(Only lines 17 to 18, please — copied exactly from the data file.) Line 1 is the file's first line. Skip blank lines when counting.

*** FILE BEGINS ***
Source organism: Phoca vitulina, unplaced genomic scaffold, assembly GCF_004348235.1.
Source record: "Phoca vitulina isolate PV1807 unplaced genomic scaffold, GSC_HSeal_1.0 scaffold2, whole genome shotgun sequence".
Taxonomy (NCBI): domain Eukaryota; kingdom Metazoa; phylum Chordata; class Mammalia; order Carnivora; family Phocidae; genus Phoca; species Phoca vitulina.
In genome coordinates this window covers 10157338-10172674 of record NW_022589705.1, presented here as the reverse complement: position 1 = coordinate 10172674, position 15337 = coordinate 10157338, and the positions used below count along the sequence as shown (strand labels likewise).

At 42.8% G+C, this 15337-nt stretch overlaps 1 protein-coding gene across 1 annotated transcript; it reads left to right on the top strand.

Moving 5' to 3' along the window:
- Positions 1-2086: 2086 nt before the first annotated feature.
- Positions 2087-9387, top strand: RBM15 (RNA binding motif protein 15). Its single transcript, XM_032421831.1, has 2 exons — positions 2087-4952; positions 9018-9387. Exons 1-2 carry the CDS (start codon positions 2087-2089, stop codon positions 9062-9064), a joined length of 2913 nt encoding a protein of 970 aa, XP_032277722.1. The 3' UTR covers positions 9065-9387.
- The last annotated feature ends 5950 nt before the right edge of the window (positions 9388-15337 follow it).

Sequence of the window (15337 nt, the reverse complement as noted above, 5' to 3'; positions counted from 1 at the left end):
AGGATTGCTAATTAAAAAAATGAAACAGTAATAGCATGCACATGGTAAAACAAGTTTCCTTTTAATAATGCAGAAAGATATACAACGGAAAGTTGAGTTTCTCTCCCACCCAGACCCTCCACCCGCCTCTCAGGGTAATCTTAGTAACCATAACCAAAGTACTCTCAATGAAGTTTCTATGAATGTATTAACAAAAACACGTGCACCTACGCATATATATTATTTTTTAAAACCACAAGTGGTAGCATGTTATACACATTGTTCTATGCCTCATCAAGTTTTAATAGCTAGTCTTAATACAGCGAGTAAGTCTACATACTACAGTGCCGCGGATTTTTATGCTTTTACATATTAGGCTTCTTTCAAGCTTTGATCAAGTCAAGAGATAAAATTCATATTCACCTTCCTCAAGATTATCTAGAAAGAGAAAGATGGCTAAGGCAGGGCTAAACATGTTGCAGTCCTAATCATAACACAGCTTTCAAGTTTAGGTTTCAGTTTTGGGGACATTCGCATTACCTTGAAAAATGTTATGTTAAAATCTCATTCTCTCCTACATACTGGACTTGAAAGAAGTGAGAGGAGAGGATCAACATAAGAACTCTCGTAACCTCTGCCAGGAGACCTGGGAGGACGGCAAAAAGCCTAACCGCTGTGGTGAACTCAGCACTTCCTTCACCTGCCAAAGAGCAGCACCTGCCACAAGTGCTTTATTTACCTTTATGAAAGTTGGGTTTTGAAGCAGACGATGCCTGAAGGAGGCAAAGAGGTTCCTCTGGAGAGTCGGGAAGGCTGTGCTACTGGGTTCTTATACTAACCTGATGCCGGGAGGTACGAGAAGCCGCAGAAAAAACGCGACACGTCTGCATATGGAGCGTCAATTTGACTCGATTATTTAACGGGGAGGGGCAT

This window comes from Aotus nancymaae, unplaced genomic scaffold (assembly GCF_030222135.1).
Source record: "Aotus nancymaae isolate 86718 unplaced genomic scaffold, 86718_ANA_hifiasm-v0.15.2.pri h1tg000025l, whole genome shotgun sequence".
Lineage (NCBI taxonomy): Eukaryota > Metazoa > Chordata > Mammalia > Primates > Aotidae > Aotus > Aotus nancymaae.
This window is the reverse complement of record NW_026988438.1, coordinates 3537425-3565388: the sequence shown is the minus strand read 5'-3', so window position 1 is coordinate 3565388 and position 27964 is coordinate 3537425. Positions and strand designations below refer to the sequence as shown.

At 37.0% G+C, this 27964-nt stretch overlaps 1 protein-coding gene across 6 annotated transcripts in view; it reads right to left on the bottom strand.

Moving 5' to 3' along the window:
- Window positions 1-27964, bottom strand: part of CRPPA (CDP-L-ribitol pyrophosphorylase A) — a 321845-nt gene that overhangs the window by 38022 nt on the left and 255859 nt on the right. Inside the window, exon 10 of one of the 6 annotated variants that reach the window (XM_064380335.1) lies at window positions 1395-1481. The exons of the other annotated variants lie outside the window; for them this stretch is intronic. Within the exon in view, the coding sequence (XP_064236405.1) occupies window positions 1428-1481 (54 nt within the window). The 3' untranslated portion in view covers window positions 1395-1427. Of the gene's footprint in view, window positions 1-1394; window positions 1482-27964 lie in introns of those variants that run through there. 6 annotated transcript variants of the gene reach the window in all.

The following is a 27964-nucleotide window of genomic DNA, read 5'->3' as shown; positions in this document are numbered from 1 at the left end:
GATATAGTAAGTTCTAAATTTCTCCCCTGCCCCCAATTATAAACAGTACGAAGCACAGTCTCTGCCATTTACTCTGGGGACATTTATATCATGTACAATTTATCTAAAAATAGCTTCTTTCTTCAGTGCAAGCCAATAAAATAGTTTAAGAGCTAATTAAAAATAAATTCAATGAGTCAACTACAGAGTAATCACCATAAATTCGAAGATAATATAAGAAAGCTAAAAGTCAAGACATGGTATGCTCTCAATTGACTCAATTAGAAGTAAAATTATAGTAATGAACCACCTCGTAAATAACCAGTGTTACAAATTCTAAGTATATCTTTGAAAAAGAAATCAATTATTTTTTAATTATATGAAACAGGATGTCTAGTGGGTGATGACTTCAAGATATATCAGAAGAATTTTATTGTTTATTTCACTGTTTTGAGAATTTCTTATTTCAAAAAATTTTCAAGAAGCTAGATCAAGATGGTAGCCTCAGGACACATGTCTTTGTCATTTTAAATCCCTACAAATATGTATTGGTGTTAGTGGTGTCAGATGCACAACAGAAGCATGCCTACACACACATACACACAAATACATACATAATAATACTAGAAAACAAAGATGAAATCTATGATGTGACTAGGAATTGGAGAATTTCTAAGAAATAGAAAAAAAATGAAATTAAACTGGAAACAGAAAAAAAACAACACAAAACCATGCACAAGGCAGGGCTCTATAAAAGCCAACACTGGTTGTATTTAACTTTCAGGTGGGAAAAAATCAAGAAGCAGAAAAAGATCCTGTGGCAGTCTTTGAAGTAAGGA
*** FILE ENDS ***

Moving 5' to 3' along the window:
- Window positions 1-27964, bottom strand: part of CRPPA (CDP-L-ribitol pyrophosphorylase A) — a 321845-nt gene that overhangs the window by 38022 nt on the left and 255859 nt on the right. Inside the window, exon 10 of one of the 6 annotated variants that reach the window (XM_064380335.1) lies at window positions 1395-1481. The exons of the other annotated variants lie outside the window; for them this stretch is intronic. Within the exon in view, the coding sequence (XP_064236405.1) occupies window positions 1428-1481 (54 nt within the window). The 3' untranslated portion in view covers window positions 1395-1427. Of the gene's footprint in view, window positions 1-1394; window positions 1482-27964 lie in introns of those variants that run through there. 6 annotated transcript variants of the gene reach the window in all.